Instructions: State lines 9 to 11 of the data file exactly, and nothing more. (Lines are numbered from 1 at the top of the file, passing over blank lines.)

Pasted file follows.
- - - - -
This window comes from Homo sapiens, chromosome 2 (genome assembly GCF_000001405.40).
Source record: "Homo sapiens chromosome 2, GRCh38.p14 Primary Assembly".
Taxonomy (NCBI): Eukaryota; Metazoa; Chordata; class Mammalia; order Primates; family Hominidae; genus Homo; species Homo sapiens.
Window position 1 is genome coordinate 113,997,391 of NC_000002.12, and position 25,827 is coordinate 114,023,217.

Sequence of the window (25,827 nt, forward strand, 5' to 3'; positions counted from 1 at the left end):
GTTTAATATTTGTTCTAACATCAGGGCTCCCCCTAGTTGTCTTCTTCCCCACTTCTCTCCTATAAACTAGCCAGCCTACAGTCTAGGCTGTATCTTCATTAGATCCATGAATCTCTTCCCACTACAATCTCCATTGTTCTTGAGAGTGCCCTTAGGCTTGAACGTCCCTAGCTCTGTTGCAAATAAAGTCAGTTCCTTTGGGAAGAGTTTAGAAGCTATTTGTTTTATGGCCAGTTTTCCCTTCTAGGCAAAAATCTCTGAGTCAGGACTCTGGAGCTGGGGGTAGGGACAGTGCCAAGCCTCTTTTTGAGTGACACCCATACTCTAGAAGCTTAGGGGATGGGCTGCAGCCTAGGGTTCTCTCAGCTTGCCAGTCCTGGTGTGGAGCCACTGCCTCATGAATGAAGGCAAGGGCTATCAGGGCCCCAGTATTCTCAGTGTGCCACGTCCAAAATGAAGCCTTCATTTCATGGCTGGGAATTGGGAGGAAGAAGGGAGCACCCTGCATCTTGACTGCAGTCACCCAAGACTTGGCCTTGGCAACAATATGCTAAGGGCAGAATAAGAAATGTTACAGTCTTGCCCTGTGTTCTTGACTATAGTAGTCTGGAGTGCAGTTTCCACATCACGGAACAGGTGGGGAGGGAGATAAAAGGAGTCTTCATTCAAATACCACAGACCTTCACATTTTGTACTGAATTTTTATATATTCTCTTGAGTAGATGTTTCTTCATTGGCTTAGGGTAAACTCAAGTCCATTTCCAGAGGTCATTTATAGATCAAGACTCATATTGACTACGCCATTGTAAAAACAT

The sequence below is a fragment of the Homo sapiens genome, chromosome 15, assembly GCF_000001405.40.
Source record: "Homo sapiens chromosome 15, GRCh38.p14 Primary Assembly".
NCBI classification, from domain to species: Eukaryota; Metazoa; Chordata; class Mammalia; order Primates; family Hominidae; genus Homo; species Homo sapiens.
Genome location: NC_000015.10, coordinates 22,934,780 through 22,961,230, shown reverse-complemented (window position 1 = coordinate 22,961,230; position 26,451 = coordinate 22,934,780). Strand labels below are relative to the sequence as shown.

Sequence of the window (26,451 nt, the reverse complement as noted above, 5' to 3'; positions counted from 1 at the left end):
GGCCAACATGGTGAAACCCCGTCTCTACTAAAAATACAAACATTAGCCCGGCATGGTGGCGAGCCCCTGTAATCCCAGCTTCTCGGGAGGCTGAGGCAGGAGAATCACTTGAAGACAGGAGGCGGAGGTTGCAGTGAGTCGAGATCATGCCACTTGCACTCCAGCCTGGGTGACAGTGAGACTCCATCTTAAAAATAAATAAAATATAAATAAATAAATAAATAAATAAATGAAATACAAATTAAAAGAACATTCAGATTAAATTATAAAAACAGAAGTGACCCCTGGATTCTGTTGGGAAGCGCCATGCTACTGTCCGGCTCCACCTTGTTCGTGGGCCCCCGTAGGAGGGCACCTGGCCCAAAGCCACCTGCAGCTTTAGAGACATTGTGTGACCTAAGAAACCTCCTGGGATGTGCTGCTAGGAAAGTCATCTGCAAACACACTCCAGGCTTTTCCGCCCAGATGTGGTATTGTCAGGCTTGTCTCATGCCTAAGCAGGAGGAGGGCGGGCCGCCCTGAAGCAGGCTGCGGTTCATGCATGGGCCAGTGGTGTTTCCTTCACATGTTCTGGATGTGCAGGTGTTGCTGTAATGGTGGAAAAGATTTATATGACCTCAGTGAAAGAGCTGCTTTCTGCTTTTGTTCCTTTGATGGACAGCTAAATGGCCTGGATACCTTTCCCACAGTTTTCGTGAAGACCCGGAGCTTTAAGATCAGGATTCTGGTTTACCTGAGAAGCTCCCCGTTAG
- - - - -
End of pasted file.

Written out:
NCBI classification, from domain to species: Eukaryota; Metazoa; Chordata; class Mammalia; order Primates; family Hominidae; genus Homo; species Homo sapiens.
Genome location: NC_000015.10, coordinates 22,934,780 through 22,961,230, shown reverse-complemented (window position 1 = coordinate 22,961,230; position 26,451 = coordinate 22,934,780). Strand labels below are relative to the sequence as shown.

Sequence of the window (26,451 nt, the reverse complement as noted above, 5' to 3'; positions counted from 1 at the left end):